So, tomorrow, just when I got used to saying 55 with a grimace when asked my age, I will begin saying 56 with a grimace and cake on a day which so far as I’m concerned, is all about me…and presents and cake. And when it comes to making a wish, I’ll probably wish for more cake because the rest of my life is pretty good and after all, I’m 56. It’s not like I’m 57. Holy crap.

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Why You Should Shut Up and Why I Already Have

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Why You Should Shut Up and Why I Already Have

The act of being alive affords many questions which will, if history is any indicator, never be adequately answered. Questions like: Why are we here? (on earth, not the Internet. We’re on the Internet because there’s nothing on TV. The End.) What is the meaning of life? (and I’m not talking about the Monty Python movie) and why do so many people fail to understand that Cilantro tastes like feet?

shut-up

All of the preceding questions will, no doubt, plague the thoughtful denizens of humanity until Kansas is the last ocean front property or until we run out of Oreo’s, whichever comes first, but as far as I’m concerned, there is one question that supersedes the others, one question that is so deeply mysterious that no amount or quality of think tanks will ever be able to even crack the surface of this mystery inside an enigma. And that question is: What the hell is Gwyneth Paltrow thinking?

I kid, of course. The real mystery of the ages is why do people go to musical performances to have conversations? Have they not heard of restaurants or even living rooms or cars?

Since every written question is rhetorical, by virtue of the lack of human give and take, known as conversations, I will answer for all of you who do not talk at performances. No, they have not heard of these places, nor have they heard of peaceful lakesides, or church where apparently talking is now considered in vogue and-spoiler alert!-the topic of a future rant.

Maybe talkers, (who will be heretofore referred to as Yapsters) think people wander off of the street, decide to become musicians and begin to make a pleasing sound (unless they’re Yoko Ono) with no forethought or sense of accomplishment, when, in fact, they start picking out tunes on the piano as toddlers, tenderly banging their fists against the ivories looking for that next new sound, which will most likely be closer to the cry of raccoons in heat than Gershwin and notice how I didn’t reference Yoko.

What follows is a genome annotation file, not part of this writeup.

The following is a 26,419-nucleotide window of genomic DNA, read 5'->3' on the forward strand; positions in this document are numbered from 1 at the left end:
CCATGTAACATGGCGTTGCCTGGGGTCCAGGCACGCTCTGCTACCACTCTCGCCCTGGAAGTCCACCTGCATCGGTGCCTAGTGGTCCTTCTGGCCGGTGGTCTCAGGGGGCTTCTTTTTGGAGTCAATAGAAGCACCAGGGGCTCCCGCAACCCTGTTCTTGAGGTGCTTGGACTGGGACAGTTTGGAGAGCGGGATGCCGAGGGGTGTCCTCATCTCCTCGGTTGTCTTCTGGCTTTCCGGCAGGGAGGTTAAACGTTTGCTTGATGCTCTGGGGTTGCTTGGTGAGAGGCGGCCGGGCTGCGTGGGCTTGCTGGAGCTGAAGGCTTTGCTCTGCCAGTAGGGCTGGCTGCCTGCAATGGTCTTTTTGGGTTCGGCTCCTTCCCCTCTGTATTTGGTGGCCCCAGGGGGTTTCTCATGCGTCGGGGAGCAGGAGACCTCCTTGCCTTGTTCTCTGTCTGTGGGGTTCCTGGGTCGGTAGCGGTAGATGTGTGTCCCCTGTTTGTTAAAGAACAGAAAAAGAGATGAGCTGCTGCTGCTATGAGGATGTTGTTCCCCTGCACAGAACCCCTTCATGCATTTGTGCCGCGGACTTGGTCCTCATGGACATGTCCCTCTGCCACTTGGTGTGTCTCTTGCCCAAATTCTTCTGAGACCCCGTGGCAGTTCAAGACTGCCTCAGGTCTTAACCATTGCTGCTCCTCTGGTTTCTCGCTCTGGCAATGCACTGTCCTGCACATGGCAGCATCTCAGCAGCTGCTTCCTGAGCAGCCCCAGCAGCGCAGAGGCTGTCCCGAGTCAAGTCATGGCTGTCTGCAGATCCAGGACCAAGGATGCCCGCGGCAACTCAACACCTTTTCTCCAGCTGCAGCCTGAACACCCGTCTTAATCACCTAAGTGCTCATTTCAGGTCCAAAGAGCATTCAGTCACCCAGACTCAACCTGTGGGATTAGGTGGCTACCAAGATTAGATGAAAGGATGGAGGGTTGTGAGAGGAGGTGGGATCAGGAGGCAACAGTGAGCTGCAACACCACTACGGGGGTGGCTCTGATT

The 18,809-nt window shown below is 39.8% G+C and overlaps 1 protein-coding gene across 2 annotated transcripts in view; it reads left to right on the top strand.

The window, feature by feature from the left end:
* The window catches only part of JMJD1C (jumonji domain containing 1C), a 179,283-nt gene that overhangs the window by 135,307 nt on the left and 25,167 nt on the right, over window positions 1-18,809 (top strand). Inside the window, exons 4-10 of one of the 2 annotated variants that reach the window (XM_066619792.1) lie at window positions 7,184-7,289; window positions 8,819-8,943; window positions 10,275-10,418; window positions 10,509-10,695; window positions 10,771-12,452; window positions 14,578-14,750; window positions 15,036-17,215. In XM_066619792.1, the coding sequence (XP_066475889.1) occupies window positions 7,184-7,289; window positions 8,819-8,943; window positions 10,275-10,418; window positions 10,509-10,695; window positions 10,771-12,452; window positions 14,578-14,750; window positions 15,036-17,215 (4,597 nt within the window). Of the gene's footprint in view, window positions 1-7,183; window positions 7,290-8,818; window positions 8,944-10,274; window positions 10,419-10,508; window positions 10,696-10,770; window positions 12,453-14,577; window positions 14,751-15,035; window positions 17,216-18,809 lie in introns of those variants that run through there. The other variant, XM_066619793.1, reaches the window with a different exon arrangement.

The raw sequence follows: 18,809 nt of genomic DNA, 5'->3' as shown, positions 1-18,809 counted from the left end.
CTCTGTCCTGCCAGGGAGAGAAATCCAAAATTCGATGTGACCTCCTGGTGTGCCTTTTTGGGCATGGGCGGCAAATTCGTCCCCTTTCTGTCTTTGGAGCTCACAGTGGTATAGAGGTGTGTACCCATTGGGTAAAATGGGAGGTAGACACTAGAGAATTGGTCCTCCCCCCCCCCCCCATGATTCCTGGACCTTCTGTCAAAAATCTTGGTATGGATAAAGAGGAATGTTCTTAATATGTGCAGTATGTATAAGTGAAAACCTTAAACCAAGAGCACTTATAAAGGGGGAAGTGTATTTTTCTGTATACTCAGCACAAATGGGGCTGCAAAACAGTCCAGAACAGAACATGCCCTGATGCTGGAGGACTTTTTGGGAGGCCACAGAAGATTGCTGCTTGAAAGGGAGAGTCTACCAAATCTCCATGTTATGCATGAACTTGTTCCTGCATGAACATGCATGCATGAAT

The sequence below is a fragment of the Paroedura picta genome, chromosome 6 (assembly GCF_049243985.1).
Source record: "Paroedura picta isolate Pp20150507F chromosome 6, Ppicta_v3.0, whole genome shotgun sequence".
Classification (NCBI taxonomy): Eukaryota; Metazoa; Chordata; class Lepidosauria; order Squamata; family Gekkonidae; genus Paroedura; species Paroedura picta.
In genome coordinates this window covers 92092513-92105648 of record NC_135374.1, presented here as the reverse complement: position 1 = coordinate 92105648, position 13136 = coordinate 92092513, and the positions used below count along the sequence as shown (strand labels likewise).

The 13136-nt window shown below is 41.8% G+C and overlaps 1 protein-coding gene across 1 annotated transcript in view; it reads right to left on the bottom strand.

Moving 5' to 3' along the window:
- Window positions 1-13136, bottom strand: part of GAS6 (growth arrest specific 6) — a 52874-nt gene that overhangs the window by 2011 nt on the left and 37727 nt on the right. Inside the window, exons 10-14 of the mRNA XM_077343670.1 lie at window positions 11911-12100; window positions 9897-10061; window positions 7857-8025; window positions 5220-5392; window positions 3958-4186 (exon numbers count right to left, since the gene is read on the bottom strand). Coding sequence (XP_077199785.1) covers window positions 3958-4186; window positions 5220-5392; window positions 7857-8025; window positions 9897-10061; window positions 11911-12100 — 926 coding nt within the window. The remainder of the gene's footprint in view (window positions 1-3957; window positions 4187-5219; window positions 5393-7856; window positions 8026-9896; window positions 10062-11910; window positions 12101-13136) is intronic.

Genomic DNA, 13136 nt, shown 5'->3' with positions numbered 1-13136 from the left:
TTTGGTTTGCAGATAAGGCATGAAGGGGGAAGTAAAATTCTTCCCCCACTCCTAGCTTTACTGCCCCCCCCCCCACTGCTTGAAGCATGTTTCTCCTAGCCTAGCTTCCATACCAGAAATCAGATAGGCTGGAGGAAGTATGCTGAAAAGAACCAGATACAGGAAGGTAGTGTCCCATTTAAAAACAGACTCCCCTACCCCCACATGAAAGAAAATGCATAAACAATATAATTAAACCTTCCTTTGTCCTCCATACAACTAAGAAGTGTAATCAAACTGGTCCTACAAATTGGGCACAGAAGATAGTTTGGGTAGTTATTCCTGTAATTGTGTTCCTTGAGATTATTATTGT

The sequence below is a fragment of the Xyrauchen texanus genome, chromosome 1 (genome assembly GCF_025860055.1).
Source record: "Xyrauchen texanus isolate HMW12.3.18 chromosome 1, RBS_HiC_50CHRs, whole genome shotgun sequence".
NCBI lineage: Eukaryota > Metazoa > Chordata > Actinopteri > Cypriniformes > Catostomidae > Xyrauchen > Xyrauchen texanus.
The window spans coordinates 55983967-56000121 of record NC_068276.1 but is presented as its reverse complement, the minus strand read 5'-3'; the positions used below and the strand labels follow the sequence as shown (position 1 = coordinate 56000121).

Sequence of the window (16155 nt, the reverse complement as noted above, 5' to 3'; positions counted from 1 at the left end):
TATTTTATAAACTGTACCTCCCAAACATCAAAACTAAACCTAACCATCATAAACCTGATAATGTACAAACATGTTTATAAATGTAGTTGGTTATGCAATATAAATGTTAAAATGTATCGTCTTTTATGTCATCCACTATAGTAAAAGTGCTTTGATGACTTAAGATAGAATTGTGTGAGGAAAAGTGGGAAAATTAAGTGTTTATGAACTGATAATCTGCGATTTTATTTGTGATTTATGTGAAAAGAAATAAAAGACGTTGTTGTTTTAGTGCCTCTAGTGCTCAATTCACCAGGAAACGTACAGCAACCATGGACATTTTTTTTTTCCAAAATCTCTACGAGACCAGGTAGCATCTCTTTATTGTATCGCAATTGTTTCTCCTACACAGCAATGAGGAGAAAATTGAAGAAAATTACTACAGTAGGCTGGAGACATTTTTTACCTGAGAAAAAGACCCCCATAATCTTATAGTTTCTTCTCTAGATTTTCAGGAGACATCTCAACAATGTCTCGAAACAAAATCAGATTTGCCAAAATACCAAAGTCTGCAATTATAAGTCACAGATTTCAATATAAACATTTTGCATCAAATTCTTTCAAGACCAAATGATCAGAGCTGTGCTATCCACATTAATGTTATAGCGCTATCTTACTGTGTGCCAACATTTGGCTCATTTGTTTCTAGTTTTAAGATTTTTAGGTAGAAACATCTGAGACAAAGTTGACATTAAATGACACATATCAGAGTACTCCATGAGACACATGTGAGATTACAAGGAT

For the next ten years, aspiring musicians will be forced to attend lessons, ignoring the pleading teachers and parents who warn said children, if they don’t become rock stars they will have no way of earning a living. (At least that’s what I told my kid.)

Finally, after many student musicians who aren’t meant for the stage have drifted off to concentrate on their acne, those who remain will realize that musical instruments attract members of the opposite sex (or same, not that there’s anything wrong with that. Trademark: Jerry Seinfeld,) and will pour their hearts and souls into learning to play, sing and move around the stage without tripping or looking like Joe Cocker (unless you’re Joe Cocker, in which case, have you taken your medicine?), finally rising from their basements and garages to take the stage in some dingy bar or coffee-house, throw back their heads and let their dreams spew out (this is only for metal heads and those band members who accept every drink bought for them,) only to find that the majority of patrons have attended, not to hear the artfulness of the performers musical expression, but because they’ve left their home in order to start a thousand sentences with the word, “Dude.”